November 12, 2015 § Leave a comment
Sometime in August, Cindy and I had a date at newly opened restaurant, The Clocktower, by Stephen Starr. It’s located in EDITION Hotel right by Madison Square Park and helmed by Michelin-starred chef Jason Atherton, who leans toward seasonally-inspired (though it seems like no one intentionally does out-of-season cooking these days anyway) contemporary food with British influences. You enter the dimly lit hotel lobby and then go up a flight of stairs, leading to three different dining rooms, a billiards room and a room with a bar, all sumptuously decorated with works of art covering almost every inch of the walls. This is definitely a great place to bring a date – it looks super fancy and might seem a bit stuffy at first, but the service is warm and very helpful when you ask them for recommendations (food or wine).
We started with some bread, right out of the oven, and cultured butter, a hand chopped steak tartare au poivre with roasted bone marrow, sourdough, pickled artichokes and mustard leaves (nicely balanced with fattiness from the marrow and zing from the pickles) and finally, uni risotto with peekytoe carb and bottarga. The dishes were all well executed and I fell in love with the uni risotto – comforting and luxurious but not too heavy for a starter. I could have maybe used a different textural element (some crunch on top?) and slightly more seasoning but that’s mainly me just being a little nitpicky.
For her main, Cindy ordered the beef wellington with carrots and potatoes gratin, which looked absolutely amazing and a nice medium-rare, and I got the classic Long Island duck with sauce l’ orange, fennel, endive and salt baked turnips. These were pretty substantial portions and I liked that the sauce in my dish was not overly sweet, which can often happen with orange sauce, and the breast pieces were perfectly cooked for my taste. All of this washed down with a round of cocktails and then a bottle of smoky red wine, and Cindy and I were happy campers, ready to walk all the back to the Village from Madison Square Park.
March 11, 2015 § Leave a comment
Had a fun girls’ dinner at the relatively new Upland right off Park Avenue a while back and got to tuck into some Italian-influenced food with a California twist. Initially, I was a bit apprehensive because my co-worker Artemis went right after their New York Times review had come out and she ended up unimpressed, but based on our experience, it could have been attributed to them still working out the kinks so shortly after opening. I didn’t get any great shots of the interior but the restaurant itself is very spacious, follows the recent trend of having more banquettes than stand alone tables (meaning more room per group, always a plus) and houses shelves and shelves of bottles of olive oil or jars of preserved lemons glowing prettily in the dim lighting.
Our first starter were the crispy duck wings with lemon, olive oil and yuzu kosho, this funky Japanese fermented paste of chili peppers, yuzu peel and salt, which kind of hit you over the head with their spice and tang. Really delicious and intriguing since I also don’t think I’d ever had duck wings before. We got the much-hyped estrella (long tubular pasta stars perfect for picking up sauce) with creamy chicken liver, sherry, rosemary and sage and the delicious pappardelle with spicy pork sausage, kale and parmigiano, all giving great first impressions. Also would point out that chef Justin Smillie even pays close attention to the bread and butter, which is just-out-of-the-oven toasted sprinkled with coarse salt and the butter is room temperature with a smattering of chives and a smidge more salt. It’s little details like this that count, people.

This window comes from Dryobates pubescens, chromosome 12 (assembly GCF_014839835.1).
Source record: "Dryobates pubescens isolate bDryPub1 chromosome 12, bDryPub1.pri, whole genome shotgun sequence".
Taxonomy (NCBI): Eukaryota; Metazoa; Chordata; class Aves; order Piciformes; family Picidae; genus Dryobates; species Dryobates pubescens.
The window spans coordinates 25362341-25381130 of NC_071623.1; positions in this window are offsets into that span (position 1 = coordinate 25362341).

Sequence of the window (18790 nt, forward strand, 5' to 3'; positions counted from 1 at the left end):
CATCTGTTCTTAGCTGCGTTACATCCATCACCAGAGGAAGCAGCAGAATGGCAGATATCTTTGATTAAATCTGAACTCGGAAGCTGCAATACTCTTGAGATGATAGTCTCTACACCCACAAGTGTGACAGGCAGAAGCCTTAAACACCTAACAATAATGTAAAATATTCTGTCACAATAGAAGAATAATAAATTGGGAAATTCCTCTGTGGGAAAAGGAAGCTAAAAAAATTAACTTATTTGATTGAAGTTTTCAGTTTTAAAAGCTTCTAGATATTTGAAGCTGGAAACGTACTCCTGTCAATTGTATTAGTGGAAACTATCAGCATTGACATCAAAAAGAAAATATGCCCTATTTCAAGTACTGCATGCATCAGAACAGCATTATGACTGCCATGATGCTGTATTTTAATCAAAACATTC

For my main, I ordered the crackling porcelet, an interesting cut, accompanied by jimmy nardello peppers, charred onions and permission. A nice balance between savory and sweet from the fruit, this came in a pretty large portion and turned out to be quite rich thanks to that crunchy, slightly fatty strip of pork crackling running along the right side, though honestly, I had no problem finishing. The other entrees looked amazing as well – a very colorful cioppino with a melange of shellfish and striped bass and a whole grilled branzino with citrus scallion vinaigrette. We also ordered a side of the slow roasted celeriac with black truffle butter and sea salt (because, you know, vegetables) which was earthy and surprisingly light given that I’m pretty sure it came out doused in butter or olive oil.
After a break between courses, we ended our meal with a solid, though not particularly interesting, apple tart and some kind of caramel custard with devil’s food cake and ginger ice cream, which I could only take one bite of since it was too sweet for me.
While I don’t think I’d necessarily revisit Upland that frequently (the food and service were good but I think some places further downtown and closer to my apartment that I’ve recently visited have been more memorable), I’m definitely glad we went, despite hearing some mixed reviews, and our group had a great time. This place would be really fun for birthdays or special occasions with larger groups so you can order a lot of different menu items.